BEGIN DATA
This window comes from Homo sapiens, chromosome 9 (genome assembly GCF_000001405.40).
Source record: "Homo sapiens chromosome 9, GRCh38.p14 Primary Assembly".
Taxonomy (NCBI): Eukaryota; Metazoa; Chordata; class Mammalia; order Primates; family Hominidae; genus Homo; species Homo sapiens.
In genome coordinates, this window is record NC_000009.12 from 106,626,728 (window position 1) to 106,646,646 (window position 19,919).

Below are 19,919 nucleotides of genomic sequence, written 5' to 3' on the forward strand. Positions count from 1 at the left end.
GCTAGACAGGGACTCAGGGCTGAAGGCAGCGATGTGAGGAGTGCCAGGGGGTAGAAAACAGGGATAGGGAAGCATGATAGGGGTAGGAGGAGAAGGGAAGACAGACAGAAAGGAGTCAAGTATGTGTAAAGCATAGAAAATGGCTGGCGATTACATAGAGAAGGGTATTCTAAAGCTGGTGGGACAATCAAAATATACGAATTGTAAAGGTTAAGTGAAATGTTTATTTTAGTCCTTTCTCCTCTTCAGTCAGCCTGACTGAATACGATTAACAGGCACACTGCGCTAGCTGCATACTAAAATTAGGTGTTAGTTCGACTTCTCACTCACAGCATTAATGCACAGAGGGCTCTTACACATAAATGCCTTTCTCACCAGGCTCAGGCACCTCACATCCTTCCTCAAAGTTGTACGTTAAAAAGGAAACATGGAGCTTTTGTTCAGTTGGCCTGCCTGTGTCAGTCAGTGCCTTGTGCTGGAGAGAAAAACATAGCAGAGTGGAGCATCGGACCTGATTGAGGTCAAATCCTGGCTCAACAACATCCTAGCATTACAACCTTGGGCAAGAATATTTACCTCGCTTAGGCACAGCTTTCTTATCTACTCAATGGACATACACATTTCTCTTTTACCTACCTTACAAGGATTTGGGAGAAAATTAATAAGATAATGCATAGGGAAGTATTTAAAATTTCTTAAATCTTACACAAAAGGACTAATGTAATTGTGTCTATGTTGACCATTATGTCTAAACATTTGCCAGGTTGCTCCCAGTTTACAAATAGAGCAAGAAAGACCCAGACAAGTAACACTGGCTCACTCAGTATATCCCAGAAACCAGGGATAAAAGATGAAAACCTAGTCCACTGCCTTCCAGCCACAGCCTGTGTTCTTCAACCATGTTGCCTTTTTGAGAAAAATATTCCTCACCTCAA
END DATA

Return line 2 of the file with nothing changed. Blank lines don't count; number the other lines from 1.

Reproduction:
Source record: "Homo sapiens chromosome 9, GRCh38.p14 Primary Assembly".